from the same pivot point (see diagram). The initial energy given to the ball
is a function of the height from which it is dropped. The moving ball strikes
the stationary plate and both rebound. The energy of each is a function of
the height that they rebound to. Three measurements are needed, together with
the mass of the ball and plate: the initial and final height of the ball and
the rebound height of the plate.
The mass multiplied by the height times a constant (g  the gravitational
constant) gives the energy of that object. In a perfect system, with no losses,
the initial energy of the ball due to its height would be partitioned into
the steel plate and ball.
m_{b}*hi_{b} * g = (m_{b}*hf_{b} + m_{p}*h_{p})*g
+ L
where
m_{b} 
mass of ball 
hi_{b} 
initial height from which ball is dropped relative
to bottom of arc 
g 
graviational constant (9.81 ms^{1}) 
hf_{b} 
final maximum height of ball after collision
relative to bottom of arc 
m_{p} 
mass of plate 
h_{p} 
final maximum height of plate after collision
relative to bottom of arc 
L 
energy losses 
As an initial approximation the energy loss is due to the coefficient of restitution,
C. This yields:
C = sqrt [(m_{b}*hf_{b} + m_{p}*h_{p})/m_{b}*hi_{b}]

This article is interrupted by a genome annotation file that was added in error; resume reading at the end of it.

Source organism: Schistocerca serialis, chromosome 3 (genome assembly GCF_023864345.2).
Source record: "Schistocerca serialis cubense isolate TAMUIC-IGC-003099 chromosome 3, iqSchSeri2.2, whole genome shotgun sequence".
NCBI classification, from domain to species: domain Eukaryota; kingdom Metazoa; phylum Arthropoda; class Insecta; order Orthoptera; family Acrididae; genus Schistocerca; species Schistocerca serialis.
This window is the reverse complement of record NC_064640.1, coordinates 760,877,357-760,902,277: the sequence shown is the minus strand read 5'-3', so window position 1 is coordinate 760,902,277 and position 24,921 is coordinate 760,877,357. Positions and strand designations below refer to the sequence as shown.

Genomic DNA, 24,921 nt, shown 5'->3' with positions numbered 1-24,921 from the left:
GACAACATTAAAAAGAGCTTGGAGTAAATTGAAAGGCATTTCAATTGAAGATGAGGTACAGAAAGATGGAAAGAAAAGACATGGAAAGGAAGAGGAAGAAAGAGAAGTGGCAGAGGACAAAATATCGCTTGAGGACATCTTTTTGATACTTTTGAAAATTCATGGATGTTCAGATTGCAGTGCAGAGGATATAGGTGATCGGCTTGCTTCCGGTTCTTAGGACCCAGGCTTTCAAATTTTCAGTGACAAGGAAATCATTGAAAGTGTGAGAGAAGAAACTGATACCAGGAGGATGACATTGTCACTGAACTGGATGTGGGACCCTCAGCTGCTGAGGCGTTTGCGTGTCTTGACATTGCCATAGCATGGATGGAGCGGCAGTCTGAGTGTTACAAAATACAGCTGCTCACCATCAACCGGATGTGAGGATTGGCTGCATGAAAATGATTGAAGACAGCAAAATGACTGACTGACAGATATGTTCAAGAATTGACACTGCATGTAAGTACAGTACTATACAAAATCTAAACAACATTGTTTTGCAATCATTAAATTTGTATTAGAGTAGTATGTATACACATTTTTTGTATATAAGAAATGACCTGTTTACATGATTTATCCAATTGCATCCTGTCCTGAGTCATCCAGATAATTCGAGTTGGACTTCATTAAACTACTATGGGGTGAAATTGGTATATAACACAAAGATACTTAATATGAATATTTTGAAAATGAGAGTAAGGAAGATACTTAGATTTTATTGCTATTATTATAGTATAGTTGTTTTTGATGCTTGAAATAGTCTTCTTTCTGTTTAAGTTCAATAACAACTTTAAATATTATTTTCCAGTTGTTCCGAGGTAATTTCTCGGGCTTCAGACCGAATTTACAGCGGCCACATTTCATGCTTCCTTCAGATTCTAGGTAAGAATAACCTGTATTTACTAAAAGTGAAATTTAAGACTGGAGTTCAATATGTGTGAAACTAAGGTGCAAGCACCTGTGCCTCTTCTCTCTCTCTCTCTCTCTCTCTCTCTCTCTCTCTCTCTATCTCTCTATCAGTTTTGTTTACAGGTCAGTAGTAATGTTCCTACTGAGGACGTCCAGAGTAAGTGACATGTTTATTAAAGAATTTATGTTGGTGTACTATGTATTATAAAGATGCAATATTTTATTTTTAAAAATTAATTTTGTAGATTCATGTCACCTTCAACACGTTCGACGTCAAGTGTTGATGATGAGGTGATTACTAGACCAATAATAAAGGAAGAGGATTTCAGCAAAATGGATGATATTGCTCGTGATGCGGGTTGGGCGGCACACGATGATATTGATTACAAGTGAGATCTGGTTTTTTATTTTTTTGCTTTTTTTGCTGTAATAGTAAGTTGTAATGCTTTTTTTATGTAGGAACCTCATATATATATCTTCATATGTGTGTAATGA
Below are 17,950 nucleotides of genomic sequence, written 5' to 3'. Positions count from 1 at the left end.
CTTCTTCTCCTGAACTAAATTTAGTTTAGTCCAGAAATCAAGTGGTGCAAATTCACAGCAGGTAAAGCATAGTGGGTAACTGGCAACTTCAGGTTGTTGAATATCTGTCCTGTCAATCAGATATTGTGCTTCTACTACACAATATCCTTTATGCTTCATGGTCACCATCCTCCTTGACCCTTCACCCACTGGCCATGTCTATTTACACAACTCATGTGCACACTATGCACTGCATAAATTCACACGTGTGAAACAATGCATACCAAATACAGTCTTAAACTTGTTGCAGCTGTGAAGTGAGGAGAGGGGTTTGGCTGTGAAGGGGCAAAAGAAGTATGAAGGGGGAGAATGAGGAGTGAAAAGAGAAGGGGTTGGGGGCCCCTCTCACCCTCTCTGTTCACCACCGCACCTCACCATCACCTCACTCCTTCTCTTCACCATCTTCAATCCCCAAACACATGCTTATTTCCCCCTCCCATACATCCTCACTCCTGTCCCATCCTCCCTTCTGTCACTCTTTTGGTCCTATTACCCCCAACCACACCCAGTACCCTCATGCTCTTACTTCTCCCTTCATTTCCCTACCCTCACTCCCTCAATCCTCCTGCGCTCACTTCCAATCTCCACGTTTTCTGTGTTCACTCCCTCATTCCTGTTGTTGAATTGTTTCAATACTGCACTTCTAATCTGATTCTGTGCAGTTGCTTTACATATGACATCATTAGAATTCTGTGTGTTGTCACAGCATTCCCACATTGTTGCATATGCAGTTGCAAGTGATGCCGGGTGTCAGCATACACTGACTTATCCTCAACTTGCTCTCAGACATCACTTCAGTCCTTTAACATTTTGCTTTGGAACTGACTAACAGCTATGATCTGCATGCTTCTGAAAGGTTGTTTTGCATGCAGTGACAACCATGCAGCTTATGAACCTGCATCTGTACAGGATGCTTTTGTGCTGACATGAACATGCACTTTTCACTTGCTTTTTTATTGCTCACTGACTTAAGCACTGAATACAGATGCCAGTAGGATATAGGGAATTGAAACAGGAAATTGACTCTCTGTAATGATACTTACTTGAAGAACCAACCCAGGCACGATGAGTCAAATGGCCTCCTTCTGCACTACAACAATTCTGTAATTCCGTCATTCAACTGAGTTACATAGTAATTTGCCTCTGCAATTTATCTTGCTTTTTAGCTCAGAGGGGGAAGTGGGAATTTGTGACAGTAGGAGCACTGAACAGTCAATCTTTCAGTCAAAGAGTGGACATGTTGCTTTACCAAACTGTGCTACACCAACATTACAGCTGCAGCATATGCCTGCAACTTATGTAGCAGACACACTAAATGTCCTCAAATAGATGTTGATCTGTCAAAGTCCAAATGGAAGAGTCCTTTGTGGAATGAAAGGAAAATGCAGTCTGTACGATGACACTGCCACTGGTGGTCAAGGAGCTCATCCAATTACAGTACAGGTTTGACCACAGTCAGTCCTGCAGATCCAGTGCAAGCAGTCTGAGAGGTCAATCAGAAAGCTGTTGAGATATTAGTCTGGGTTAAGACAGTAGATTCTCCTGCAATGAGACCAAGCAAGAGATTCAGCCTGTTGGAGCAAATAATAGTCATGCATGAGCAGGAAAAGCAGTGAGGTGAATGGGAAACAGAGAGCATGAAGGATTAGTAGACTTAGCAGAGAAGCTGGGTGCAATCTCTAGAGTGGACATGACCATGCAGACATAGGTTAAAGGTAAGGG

More accurately the righthand side is equal to the energy losses divided
by g. Addition energy losses, which should not be incorporated into the coefficient
of restitution, include the air resistance of the two bodies and any normal
modes (vibrations) excited in the plate. The design of the rig should be such
that the plate and ball gain no angular momentum in the collision. In practice
all that is required is the masses of the ball and plate and a measurement
of the drop height and the heights reached by the ball on the plate on rebound.
Practical details
To
reproduce the same impact collisions as used in the conventional steel plate
test the ball velocity can be matched by allowing it to fall (in an arc) through
the same vertical distance as for the plate test. Thus the ball centrepivot
distance should be 60". The mass of the plate is a user variable. If too small
it is difficult to measure the rebound (or indeed follow through) of the ball,
and if too large then the deflection of the plate is too small to measure accurately.
A mass in the order of 0.5  1.5 times the mass of the ball (454gm, 16oz) would
be appropriate.
The measurement to the centre of the ball (equivalent to its centre of mass)
from the pivot should be 60". Similarly the same measurement is used for the
plate. The ball must strike the plate at its centre of mass otherwise torques
(rotation) will be introduced. These will make the deflection difficult to
measure and abstract energy. It is therefore proposed that the plate is suspended
from two strings lying in the same plane as the pivot and centre of mass of
the plate at right angles to the motion of the ball. (See diagram). Similarly
the ball can be in a cradle supported by two similar strings. The masses of
the strings should be negligible in comparison to the plate or ball masses.
The cradle will allow different part s of the surface of the test ball to strike
the plate allowing the variation of bounce with position to be measured.
When measuring deflections it is the height of the centres of masses which
needs to be recorded.
Thanks to Nick Furze for spotting a missing sqrt.